Governments Created by the Articles of Confederation and State Consititutions
The governments that were established by the Articles of Confederation and the thirteen state constitutions were democratic in several ways. Democracy was important to Americans. They had just come from a government that they didn’t have any say in. The things to consider when determining if the governments were democratic are the balance of power between the branches of government, the extent of voting rights granted to the public, and the national land policies. These three things decided the democracy of the governments.
The balance of power between the branches of government is an important part of determining the democracy of the thirteen state constitutions. Each state had its own form of legislature. There were many different kinds. New York was a bicameral legislature, which means there were two houses, a lower and an upper, with equal powers. The Constitution of New York reads, “… the supreme legislative power within this state shall be vested in two separate and distinct bodies of men; the one to be called the assembly of the State of New York, the other to be called the senate of the State of New York; who together shall form the legislature..” New York had only two branches of government however there was also a governor. The governor had the power of veto which the two houses could override with a two-thirds vote from both. In section five of the Virginia Declaration of Rights it states, “That the legislative and executive powers of the state should be separate and distinct from the judiciary…” Virginia had three branches of government. These three branches were all separate and equal. Balancing the power between the branches of government was an important part in keeping the thirteen state constitutions democratic. The Articles of the Confederation had no national judiciary and no separate executive branch. However the Articles created Congress which was kept balanced by voting.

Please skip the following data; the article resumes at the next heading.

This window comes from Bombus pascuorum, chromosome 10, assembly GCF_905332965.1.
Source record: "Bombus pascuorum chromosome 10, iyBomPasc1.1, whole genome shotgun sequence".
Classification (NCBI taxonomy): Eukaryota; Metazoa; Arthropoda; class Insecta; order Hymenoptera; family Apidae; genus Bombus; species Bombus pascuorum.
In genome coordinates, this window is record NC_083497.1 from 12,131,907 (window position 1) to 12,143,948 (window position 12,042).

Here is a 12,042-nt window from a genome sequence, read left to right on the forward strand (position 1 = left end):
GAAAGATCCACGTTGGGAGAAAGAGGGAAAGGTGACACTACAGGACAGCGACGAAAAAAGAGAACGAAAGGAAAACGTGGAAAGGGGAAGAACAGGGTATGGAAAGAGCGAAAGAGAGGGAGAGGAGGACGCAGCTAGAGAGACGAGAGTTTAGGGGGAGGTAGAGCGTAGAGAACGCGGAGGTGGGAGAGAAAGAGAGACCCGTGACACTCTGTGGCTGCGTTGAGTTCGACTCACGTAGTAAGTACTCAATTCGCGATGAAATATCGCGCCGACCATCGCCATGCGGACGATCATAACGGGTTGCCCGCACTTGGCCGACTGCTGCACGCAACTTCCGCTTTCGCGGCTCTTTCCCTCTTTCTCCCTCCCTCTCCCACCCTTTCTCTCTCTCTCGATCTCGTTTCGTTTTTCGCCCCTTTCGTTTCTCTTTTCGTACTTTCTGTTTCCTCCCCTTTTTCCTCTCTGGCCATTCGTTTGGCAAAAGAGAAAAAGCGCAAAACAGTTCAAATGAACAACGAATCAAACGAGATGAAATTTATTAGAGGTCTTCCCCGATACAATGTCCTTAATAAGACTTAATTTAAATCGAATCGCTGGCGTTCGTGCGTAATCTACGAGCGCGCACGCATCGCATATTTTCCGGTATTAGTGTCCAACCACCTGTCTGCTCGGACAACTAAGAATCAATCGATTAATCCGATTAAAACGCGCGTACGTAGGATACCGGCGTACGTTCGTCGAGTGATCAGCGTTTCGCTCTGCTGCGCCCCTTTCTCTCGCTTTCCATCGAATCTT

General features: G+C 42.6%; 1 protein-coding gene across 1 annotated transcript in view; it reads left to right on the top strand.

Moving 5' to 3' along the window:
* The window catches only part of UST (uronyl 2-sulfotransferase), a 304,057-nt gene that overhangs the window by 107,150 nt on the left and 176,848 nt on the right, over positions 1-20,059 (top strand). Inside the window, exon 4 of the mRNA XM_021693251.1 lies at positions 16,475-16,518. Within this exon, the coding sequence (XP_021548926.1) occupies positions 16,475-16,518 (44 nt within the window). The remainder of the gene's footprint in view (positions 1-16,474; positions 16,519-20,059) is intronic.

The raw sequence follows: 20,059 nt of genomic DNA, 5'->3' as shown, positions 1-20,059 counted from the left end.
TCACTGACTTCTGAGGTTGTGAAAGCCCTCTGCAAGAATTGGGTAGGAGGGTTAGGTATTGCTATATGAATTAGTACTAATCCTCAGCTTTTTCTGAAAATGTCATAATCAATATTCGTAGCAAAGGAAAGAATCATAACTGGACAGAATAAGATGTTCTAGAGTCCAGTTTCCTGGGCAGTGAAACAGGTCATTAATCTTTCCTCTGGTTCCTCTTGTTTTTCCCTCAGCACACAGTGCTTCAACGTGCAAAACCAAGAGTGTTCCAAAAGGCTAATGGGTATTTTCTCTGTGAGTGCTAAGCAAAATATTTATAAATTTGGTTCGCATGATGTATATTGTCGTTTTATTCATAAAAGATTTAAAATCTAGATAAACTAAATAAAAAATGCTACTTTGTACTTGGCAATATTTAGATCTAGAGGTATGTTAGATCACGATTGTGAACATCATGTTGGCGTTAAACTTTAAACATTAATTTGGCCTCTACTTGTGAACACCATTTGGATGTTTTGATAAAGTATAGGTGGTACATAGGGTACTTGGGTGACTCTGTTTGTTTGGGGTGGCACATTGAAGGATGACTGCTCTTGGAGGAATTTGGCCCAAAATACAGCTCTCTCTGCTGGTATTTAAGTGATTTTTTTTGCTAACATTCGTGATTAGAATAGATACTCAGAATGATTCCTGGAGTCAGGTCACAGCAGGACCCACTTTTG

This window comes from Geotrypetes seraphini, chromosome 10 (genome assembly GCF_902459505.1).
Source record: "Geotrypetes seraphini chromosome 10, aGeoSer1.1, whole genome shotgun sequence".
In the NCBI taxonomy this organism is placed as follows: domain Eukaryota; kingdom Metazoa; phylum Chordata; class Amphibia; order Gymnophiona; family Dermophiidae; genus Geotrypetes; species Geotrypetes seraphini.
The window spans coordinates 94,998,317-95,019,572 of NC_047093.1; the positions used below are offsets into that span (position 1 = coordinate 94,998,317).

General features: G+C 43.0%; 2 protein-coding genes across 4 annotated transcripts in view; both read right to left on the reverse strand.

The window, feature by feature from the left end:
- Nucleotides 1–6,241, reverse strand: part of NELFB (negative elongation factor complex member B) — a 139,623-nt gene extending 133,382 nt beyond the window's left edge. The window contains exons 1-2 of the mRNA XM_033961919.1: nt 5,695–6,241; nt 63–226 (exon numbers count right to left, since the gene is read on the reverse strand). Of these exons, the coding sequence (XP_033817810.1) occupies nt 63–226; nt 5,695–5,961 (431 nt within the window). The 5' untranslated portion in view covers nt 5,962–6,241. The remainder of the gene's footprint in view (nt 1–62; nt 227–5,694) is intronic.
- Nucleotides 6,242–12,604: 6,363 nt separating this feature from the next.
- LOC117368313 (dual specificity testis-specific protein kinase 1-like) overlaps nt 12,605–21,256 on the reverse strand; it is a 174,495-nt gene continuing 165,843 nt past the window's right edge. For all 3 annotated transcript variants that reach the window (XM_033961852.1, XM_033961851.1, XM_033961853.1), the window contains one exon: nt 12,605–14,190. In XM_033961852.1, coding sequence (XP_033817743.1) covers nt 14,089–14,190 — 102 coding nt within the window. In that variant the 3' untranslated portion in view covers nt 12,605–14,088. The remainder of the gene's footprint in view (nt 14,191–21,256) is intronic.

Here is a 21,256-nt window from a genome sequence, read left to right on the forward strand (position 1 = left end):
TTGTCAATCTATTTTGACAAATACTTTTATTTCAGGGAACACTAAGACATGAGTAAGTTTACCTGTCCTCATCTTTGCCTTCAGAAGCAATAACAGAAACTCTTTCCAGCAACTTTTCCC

The extent of voting rights granted to the public was obviously an important factor in determining if the Articles and thirteen state constitutions were democratic. In Congress, created by the Articles of Confederation, each state had a single vote. A presiding president was elected annually by Congress. Most votes were decided by a simple majority of the states; however major questions required the agreement of nine states. The 1776 New Jersey Constitution ‘accidentally’ granted land holding women the right to vote by stating, “That all inhabitants of this Colony, of full age, who are worth fifty pounds proclamation money, clear estate in the same, and have resided within the county in which they claim a vote for twelve months immediately preceding the election, shall be entitled to vote…” It wasn’t until 1807, 33 years later, that a new state law limited the right to vote to “free white male citizens.” I think that the New Jersey Constitution was purposely written so women could vote. When enough powerful white men complained, the county was forced to change the law. Section six of the Constitution of New York reads, “That every male inhabitant of full age, who shall have personally resided within one of the counties of this state for six months immediately preceding the day of election, shall, at such election, be entitled to vote…if aforesaid, he shall have been a freeholder, possessing a freehold of the value of twenty pounds, within the said county, or have rented a tenement therein of the yearly value of forty shillings…” In other words all adult free white males who owned land worth twenty pounds or rented a place worth forty pounds, and who had lived in the colony for six months was allowed to vote. The extent of voting rights granted to the public was obviously an important factor in determining if the Articles and thirteen state constitutions were democratic. The fact that only free white male land owners were allowed to vote leads to the question of if the thirteen state constitutions were actually democratic. Because some people were allowed to vote it was democratic.